Starring Anthony Steffen, Marina Malfatti, Enzo Tarascio, Giacomo Rossi Stuart, Umberto Raho, Roberto Maldera, Joan C. Davis, Erika Blanc, Ettore Bevilacqua, Brizio Montinaro, Maria Teresa Tofano, Paola Natale
Retro-reviewed by Mark L. Miller aka Ambush Bug

THE NIGHT EVELYN CAME OUT OF THE GRAVE is not only a mouthful of a title, but it’s got a lot to offer those with a hearty appetite for Giallo.

Alan Cunningham (Anthony Steffen) suffered greatly when his red-haired wife Evelyn died. His shrink tells him to go out and get laid, but that only leads him to want to torture women with whips and chains. So when another ginger-haired beauty named Gladys (Marina Malfatti) crosses his path, he immediately falls in love with her and brings her to his estate to marry him. But almost as soon as Alan and Gladys move back into his castle, they both begin having visions of a skull faced ghost haunting the grounds. Alan thinks the ghost of his dead wife is back from the grave to punish him, but it’s possible something a little more insidious is going on.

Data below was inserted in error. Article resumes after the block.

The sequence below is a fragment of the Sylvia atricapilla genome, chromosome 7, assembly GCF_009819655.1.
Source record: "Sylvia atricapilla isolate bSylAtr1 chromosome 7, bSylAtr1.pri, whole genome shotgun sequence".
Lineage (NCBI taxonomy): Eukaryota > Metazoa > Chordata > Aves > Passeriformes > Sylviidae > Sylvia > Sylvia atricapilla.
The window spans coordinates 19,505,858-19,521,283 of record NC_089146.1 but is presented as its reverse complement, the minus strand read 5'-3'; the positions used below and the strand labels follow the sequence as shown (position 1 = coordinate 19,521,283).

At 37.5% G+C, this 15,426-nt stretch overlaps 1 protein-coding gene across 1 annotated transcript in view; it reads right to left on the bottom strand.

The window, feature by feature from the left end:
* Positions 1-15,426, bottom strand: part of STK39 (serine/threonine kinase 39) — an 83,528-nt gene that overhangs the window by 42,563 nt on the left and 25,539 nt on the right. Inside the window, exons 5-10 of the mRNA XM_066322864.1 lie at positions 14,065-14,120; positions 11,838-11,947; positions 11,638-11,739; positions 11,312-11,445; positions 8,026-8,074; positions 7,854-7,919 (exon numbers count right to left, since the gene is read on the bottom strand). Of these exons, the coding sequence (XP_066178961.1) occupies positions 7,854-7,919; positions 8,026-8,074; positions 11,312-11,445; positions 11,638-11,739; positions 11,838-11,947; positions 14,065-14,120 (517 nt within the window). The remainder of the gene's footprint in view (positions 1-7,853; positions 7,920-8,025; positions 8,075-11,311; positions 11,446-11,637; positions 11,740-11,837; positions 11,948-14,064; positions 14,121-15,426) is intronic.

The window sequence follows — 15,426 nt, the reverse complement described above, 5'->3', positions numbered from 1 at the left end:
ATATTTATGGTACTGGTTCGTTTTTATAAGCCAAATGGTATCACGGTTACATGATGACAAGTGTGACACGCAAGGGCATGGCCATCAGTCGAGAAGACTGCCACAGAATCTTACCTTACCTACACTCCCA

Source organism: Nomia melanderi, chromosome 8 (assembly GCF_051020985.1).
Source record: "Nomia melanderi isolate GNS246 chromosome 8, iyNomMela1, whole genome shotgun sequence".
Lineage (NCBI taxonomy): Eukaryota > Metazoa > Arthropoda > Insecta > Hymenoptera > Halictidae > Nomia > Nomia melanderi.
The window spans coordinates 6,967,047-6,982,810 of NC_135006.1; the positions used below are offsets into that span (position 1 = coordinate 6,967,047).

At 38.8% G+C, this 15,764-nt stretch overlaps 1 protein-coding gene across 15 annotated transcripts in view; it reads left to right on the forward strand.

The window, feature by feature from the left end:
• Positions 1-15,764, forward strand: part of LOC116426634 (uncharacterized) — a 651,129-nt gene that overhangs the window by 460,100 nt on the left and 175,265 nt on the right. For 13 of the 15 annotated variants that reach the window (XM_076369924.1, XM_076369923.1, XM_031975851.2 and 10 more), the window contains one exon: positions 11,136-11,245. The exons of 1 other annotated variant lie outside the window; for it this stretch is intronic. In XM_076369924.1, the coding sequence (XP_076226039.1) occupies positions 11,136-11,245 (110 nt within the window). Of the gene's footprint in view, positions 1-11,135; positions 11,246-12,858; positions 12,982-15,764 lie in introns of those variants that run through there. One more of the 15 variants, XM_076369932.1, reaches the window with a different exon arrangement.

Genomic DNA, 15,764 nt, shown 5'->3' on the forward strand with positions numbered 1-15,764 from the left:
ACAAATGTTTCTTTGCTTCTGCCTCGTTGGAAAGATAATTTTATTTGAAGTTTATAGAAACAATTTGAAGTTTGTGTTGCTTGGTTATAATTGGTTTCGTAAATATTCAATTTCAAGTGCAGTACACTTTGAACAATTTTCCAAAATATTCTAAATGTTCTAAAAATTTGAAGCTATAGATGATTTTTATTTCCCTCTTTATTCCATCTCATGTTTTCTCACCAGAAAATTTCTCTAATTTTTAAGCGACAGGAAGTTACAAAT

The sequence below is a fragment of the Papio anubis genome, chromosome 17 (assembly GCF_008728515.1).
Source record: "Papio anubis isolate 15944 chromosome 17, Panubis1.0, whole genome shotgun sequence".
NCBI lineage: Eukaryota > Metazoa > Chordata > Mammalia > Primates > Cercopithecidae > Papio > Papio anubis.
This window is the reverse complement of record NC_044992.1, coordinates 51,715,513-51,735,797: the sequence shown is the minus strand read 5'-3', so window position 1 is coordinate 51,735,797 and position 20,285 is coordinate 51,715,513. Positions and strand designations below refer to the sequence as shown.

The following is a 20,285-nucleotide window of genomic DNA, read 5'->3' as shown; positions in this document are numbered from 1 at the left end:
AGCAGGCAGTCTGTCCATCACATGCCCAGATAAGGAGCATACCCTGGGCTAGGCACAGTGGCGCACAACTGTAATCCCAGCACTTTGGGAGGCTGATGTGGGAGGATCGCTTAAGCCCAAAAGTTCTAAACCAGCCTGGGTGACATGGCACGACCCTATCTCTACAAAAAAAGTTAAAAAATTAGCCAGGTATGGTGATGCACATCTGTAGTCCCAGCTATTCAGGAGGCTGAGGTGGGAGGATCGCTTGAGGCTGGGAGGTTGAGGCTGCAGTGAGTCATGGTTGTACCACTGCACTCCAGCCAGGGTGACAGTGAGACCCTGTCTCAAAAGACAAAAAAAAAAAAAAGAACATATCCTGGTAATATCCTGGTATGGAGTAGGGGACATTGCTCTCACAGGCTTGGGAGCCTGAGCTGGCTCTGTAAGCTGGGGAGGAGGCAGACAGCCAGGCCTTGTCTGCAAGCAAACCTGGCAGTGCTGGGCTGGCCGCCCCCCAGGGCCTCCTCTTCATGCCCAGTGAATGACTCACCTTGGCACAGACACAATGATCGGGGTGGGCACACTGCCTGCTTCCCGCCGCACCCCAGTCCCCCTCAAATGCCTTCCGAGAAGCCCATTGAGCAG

THE NIGHT EVELYN CAME OUT OF THE GRAVE is goofy fun. From the odd S&M scenes where Alan tortures redheads simply because he doesn’t want to fall in love with them to the over-complicated plot that pushes Alan to the brink of sanity; this is one of those Giallo films with shady folks in the shadows lurk and plot while the main character feels like he is going mad. While usually in these types of Giallo films it’s a leading lady who is the witness to a murder and thought insane for believing a conspiracy is afoot, this one focuses on a man—though Steffan plays things equally hysterical here. There’s also the laughable ending where the villain must explain every detail of the complex plot that always makes me chuckle. While this is clichéd now, it’s quite quaint to watch in this film as there is no way this film could not have come to a resolution without a long monologue by a moustache twirling bad guy.